Developmental or exploitative? How Chinese leaders integrate authoritarianism and benevolence to cultivate subordinates

An-Chih Andrew Wang (First Author)

Research output: Contribution to journalJournal


I examine the phenomenon of Chinese-style developmental leadership—leader behaviors that prioritize subordinates’ development over the achievement of collective goals. Using multiple qualitative data sources, I find that Chinese-style developmental leadership integrates authoritarianism and benevolence, two seemingly paradoxical leadership approaches. Specifically, when Chinese leaders consider their subordinates’ development their core duty and make it their priority, they: (1) emphasize discipline by instantly correcting mistakes and granting a second chance in the condition of absolute obedience; (2) take the initiative to remove obstacles that prevent subordinates from cultivation, of which subordinates may not be aware; (3) insist on the pursuit of excellence in the face of challenges to allow subordinates to discover their full potential; and (4) engage in role modeling to urge subordinates to comply with their instructions as a means of dealing with crises. Such behaviors in turn enhance subordinates’ professional capabilities, interpersonal insight, and self-transcendence. I further contrast developmental leaders with exploitative ones, who alternate authoritarianism and “pseudo-benevolence” in the face of conflicts of interest, and conclude with a theoretical model of how Chinese leaders’ integration of authoritarianism and benevolence approaches is possible and an effective form of developmental leadership.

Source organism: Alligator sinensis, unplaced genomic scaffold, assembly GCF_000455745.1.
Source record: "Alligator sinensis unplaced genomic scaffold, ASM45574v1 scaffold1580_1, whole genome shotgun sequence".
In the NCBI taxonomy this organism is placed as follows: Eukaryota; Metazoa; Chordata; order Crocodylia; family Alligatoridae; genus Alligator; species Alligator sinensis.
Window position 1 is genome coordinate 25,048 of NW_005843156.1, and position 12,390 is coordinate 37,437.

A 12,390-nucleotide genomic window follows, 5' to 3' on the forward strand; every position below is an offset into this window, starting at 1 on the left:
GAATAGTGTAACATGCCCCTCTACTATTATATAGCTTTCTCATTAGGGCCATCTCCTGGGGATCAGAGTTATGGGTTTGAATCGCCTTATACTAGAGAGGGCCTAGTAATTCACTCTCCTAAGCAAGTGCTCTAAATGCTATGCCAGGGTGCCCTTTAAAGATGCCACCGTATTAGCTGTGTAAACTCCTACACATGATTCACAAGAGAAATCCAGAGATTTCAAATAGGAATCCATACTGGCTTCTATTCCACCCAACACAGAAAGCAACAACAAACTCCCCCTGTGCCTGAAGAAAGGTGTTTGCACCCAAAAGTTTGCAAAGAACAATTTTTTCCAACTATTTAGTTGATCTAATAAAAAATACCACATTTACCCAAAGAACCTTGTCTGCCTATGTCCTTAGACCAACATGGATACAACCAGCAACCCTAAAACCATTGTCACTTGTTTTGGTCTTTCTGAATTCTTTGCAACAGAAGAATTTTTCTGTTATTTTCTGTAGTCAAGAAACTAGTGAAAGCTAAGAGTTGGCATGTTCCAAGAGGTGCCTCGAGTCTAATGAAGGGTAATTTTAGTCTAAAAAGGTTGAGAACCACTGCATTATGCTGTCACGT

Original languageEnglish
Pages (from-to)291-313
JournalAcademy of Management Discoveries
Issue number3
Publication statusPublished - 2019


  • Leader Behavior
  • Leadership
  • Leadership Processes
  • Leadership Theories

Indexed by

  • ABDC-A
  • SCIE


Dive into the research topics of 'Developmental or exploitative? How Chinese leaders integrate authoritarianism and benevolence to cultivate subordinates'. Together they form a unique fingerprint.

Cite this